Frances Perkins

Frances Perkins (April 10, 1882--May 14, 1965) was born in Boston, Massachusetts. She graduated from Mount Holyoke College in 1902, and Columbia University in 1910 with a master's degree in sociology. In 1910 she became head of the New York Consumer's League, lobbying for better working hours and conditions. In 1933, Franklin Roosevelt appointed Ms. Perkins as his United States Secretary of Labor, a position she held for twelve years, longer than any other Secretary of Labor and making her the first woman to hold a cabinet position in the United States.

As Secretary of Labor she played a key role writing New Deal legislation, including minumum-wage laws. However, her most important contribution came in 1934 as chairwoman of the President's Committee on Economic Security. In this position she was involved in all aspects of the reports and hearings that ultimately resulted in the Social Security Act of 1935.

Prior to going to Washington, Perkins held positions in state government in New York, first as an aid to governor Al Smith and then to Franklin Roosevelt when he became governor. Smith, a machine politian from the old school, was an early social reformer with whom Frances Perkins made many a common-cause. At Smith's funeral in 1944 two of his former Tammany Hall political cronies were overheard to speculate on why Smith had become a social crusader. One of them summed the matter up this way: "I'll tell you. Al Smith read a book. That book was a person, and her name was Frances Perkins. She told him all these things, and he believed her."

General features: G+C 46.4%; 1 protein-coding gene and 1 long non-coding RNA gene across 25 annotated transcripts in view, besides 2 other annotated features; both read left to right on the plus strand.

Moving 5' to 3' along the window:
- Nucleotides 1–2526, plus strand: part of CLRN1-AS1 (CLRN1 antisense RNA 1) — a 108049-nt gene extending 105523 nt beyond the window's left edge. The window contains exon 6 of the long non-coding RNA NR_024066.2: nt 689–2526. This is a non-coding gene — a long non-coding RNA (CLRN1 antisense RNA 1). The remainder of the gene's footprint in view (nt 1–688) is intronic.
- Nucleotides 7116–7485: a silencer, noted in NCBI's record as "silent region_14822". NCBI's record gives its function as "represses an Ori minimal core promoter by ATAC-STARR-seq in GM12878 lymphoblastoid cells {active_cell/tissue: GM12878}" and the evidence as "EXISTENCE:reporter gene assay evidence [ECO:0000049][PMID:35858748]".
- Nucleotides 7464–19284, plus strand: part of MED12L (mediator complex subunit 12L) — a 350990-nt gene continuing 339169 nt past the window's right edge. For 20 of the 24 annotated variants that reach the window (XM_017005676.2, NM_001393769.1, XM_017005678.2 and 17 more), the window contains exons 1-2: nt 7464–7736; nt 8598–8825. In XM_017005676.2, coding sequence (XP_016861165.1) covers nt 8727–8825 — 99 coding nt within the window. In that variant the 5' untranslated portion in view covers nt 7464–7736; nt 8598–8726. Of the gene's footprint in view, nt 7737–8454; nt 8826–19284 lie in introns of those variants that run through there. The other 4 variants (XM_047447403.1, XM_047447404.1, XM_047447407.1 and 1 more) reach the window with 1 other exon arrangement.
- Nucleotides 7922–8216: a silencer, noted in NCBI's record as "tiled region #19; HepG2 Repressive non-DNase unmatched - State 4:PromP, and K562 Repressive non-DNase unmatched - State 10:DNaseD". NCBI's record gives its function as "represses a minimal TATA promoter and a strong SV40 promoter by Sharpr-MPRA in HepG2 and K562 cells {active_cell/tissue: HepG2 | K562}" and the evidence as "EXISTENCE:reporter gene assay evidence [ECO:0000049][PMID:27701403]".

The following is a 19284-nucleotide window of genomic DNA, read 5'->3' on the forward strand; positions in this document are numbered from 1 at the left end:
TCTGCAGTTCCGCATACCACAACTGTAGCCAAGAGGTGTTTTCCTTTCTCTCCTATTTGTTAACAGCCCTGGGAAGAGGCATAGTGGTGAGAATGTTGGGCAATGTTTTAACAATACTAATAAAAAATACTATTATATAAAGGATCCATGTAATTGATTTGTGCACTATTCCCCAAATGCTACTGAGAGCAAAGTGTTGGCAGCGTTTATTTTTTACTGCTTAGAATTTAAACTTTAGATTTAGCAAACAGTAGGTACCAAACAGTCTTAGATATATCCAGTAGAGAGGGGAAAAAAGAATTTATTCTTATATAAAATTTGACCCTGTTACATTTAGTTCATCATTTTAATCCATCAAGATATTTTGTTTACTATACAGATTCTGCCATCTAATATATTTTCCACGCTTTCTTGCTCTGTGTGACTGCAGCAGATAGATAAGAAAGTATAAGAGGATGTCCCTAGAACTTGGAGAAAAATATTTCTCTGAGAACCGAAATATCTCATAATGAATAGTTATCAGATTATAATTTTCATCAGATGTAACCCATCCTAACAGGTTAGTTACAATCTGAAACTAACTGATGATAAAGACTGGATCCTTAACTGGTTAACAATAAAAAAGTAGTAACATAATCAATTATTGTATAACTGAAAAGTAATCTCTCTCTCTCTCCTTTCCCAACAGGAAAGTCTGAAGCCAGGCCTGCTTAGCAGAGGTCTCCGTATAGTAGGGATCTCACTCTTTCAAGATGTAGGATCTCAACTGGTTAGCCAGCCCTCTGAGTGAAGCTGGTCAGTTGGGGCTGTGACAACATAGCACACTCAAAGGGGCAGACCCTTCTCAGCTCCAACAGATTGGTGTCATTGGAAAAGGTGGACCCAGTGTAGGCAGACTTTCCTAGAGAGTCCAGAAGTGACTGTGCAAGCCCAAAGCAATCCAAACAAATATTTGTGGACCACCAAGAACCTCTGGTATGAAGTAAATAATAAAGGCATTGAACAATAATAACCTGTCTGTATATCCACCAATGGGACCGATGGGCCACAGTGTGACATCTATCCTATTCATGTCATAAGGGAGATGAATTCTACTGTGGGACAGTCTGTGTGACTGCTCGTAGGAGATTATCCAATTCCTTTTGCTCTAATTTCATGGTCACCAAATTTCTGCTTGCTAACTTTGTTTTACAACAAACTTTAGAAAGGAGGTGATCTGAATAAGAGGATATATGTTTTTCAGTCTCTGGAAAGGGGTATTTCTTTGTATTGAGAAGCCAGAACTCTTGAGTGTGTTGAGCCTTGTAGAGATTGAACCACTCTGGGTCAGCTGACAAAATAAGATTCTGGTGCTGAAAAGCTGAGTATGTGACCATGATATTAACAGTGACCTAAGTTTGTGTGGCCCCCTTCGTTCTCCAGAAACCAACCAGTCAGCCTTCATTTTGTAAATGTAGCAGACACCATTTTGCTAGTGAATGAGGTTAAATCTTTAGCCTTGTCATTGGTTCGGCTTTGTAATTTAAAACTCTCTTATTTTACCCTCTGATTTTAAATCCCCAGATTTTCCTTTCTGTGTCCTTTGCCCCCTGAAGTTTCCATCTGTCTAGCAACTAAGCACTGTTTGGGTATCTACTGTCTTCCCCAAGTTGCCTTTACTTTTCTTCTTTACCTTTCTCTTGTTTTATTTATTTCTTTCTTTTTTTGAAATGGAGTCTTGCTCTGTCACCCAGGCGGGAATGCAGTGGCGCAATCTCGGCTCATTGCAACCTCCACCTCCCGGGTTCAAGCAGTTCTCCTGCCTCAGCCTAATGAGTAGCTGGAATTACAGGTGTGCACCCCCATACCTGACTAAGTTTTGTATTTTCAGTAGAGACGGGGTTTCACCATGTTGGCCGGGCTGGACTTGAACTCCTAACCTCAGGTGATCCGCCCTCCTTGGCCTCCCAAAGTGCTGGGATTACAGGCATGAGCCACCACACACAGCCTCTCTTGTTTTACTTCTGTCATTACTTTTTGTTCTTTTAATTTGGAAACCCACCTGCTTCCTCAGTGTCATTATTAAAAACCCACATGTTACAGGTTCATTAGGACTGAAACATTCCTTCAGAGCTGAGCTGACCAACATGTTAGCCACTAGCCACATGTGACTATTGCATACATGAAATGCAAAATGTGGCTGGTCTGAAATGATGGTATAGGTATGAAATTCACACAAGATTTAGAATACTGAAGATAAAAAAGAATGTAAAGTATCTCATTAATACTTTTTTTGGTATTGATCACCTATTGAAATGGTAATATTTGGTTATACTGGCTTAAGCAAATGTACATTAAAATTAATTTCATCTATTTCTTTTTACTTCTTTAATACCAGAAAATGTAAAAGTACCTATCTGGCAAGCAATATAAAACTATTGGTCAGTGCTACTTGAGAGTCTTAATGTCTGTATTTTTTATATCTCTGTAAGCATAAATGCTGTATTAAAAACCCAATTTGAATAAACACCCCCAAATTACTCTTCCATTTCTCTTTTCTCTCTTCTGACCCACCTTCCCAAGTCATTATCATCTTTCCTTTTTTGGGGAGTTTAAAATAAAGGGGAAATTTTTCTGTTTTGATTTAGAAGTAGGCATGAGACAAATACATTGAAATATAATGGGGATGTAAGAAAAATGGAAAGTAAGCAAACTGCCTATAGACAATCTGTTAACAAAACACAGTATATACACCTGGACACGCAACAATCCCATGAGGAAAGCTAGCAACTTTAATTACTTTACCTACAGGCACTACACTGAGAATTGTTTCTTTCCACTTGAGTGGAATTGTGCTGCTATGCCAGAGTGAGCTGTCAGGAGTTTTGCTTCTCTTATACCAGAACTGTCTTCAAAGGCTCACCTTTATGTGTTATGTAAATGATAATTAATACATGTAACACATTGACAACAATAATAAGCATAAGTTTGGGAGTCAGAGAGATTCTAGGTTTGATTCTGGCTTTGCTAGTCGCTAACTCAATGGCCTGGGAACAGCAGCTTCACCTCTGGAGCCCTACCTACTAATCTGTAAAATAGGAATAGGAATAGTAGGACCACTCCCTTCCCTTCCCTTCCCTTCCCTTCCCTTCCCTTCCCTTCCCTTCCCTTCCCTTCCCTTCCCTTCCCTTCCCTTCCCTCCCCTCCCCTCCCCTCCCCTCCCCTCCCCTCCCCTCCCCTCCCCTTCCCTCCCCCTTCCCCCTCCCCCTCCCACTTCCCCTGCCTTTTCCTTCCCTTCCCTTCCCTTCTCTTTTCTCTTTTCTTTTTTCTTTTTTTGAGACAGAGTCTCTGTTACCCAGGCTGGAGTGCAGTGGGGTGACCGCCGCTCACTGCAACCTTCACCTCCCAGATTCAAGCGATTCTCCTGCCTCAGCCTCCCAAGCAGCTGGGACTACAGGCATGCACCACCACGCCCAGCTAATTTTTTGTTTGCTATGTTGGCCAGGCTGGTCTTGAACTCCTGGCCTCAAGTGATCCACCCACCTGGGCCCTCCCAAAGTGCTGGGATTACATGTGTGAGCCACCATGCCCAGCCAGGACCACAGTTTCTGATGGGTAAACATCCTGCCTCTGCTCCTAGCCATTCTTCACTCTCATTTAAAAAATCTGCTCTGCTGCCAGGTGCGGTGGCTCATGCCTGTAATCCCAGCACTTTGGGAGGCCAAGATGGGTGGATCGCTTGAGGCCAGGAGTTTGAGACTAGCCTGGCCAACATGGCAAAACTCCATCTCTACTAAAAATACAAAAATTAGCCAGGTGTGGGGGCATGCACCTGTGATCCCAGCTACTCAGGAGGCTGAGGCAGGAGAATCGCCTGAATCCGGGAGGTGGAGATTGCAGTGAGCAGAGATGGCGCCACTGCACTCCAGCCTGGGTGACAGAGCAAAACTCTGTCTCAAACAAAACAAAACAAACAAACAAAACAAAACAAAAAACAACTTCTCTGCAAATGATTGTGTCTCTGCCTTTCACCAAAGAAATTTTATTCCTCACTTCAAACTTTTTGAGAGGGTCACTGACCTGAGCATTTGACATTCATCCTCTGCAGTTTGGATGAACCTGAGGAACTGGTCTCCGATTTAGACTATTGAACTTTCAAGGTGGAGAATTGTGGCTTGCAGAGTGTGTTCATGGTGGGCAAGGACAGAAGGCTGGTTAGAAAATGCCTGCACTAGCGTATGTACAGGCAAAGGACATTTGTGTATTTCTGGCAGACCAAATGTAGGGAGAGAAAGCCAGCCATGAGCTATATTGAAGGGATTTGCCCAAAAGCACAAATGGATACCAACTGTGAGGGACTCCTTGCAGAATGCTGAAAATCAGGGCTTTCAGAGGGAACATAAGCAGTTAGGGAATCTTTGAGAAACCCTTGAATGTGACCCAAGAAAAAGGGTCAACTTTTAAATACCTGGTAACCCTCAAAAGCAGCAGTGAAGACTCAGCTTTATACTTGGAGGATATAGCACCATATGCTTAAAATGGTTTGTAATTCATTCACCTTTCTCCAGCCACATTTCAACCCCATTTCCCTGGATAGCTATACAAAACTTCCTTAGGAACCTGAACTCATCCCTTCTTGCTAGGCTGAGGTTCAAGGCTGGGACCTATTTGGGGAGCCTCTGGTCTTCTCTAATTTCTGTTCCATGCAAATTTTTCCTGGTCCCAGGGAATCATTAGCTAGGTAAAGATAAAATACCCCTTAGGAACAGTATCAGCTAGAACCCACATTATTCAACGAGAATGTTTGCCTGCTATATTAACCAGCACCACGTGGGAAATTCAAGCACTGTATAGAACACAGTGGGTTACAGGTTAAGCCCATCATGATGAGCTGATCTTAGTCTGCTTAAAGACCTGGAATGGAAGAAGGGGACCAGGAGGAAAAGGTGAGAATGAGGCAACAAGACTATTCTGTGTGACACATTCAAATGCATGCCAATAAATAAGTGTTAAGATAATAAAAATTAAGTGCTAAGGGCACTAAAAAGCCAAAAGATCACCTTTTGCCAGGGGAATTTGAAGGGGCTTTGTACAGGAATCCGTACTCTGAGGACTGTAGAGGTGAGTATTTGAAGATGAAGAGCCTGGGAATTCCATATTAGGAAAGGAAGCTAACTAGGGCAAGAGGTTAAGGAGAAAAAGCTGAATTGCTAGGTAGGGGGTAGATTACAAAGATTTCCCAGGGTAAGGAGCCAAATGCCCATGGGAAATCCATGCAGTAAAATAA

Following her tenure as Secretary of Labor in 1945, Ms. Perkins was asked by President Harry Truman to serve on the United States Civil Service Commission, which she did until 1952 when her husband died, and she resigned from federal service. Following her government service career, Ms. Perkins continued to be active as a teacher and lecturer until her death in 1965.

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